From the time our daughter was old enough to play she took to assembling and building things like a duck does to water. Puzzles and LEGOS kept her busy for hours and she was building sets geared for older children long before the suggested age on the box.
When other girls were playing with Barbies and pretend food, Amber was mixing up slime and creating science projects.
Her first award into the world of STEM (Science, Technology, Engineering and Math) was in first grade when she won her school science fair and was able to participate in the city wide one.
From there her interest in the STEM fields just grew. She was fortunate enough to attend a magnet school for gift learners where the kids had excellent teachers and resources for excelling in those subjects. Special presentations, field trips, projects and clubs helped fuel the kids to succeed then and in the future.
For a myriad of reasons after Amber finished sixth grade we decided to homeschool. Being able to find those kinds of resources now fell on me and when you have a child whose “Why?” and “How?” questions go beyond what you are able to answer, leads you to ask friends and a lot of internet searches.
In 2009, Amber’s Girl Scout Troop Leader (who also happens to be my BFF), forwarded along a national essay contest application for Engineer Girl. The essay was to revolve around one of three pictures and the girls were to answer “”Imagine That! Engineering Innovation” about their choice
She chose this picture and wrote her essay on the engineering principles on how and why it could be a power core for the International Space Station. And as biased as I am when it comes to my own kid…she won third place in the middle school division, so it must have been pretty good .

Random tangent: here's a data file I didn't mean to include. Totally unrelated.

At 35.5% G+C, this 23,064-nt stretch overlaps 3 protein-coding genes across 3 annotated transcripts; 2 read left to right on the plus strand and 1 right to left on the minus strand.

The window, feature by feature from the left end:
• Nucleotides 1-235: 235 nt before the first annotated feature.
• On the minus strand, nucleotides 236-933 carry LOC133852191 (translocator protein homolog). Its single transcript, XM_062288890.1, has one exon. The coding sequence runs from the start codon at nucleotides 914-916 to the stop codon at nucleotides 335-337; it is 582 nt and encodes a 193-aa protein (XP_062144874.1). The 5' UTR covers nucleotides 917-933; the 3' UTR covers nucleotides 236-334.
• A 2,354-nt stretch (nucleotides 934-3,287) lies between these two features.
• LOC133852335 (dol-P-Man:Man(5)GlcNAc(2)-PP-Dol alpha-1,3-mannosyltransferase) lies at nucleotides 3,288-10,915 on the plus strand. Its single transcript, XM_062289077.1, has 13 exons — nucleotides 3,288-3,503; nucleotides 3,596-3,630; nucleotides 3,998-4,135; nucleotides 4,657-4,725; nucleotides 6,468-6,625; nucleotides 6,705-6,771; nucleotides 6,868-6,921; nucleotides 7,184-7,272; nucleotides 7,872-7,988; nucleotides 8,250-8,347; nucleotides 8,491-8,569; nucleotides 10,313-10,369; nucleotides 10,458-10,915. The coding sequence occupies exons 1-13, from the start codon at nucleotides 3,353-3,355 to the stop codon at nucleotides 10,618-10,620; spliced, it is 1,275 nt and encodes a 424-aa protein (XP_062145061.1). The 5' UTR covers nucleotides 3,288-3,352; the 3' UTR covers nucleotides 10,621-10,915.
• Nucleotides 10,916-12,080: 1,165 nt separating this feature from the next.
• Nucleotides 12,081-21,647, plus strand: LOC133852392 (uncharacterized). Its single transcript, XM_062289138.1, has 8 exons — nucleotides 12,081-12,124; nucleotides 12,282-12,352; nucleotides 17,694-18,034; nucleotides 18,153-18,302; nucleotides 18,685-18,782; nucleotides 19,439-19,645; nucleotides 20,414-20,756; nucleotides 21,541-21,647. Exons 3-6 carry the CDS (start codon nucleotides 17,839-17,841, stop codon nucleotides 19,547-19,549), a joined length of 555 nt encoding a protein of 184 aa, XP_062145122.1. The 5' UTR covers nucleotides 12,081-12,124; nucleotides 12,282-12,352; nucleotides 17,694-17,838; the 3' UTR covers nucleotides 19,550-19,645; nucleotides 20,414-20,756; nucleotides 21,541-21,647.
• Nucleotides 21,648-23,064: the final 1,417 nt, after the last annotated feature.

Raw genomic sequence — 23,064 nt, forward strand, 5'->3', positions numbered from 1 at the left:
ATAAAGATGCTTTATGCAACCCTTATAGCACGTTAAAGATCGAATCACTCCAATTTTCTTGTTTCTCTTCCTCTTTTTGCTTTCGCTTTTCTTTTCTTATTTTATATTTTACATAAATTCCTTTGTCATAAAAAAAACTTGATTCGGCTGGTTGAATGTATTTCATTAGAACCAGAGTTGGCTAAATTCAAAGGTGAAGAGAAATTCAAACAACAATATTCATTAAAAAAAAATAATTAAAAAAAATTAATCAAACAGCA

You can see why then that I’m a proponent of all things STEM both in our homeschool and in the community, and why I’m excited to share with you about DiscoverE.org.
DiscoverE is a 24/7/365 resource for teachers and parents looking for fun introductory engineering activities and videos, compelling information about engineering educational options and careers, field trip ideas, and more. Powered by volunteers it’s a website that helps people understand the critical role of engineering in our lives.
A lot of young people (and old ones too!) don’t really realize how many careers use engineering. Engineers work in almost every conceivable field from medicine, to law, to business, to manufacturing, to agriculture, and more! That’s why it’s important for all of us to get involved and introduce our tweens and teens to what engineers do. Engineers are changing the world all of the time. They dream up creative and practical solutions to today’s most pressing challenges. Your child could be a part of that future!
I’m thankful to the teachers, parents and volunteers that have been involved in Amber’s STEM education over the years. Getting kids involved in project-based learning at home or in school is the gateway to learning how engineering makes a difference in people’s lives and helps kids understand the value of learning math and science. Girls especially seem to thrive on projects as a gateway to engineering as a career choice, and my daughter is a poster child for that! Events like the Future City Competition and Girl Day, allow students to Test Drive Engineering and give them a peek on how they could have a career in engineering.
There’s a number of ways you can learn more about DiscoverE.org, the Future City Competition, volunteering and/or how to introduce your children or students to engineering. You can visit the websites by clicking on any of the links in this post. You can connect with DiscoverE on Faceboook as well as the Future City Competition plus you can Join in on Twitter for a #GirlDay2014 #STEMchat on February 19 at 9 PM Eastern in honor of Introduce a Girl to Engineering Day.
What sort of ways have your children been introduced to engineering? Have you visited DisoverE.org? If so what did you like about it or what resources will you use from it with your kids?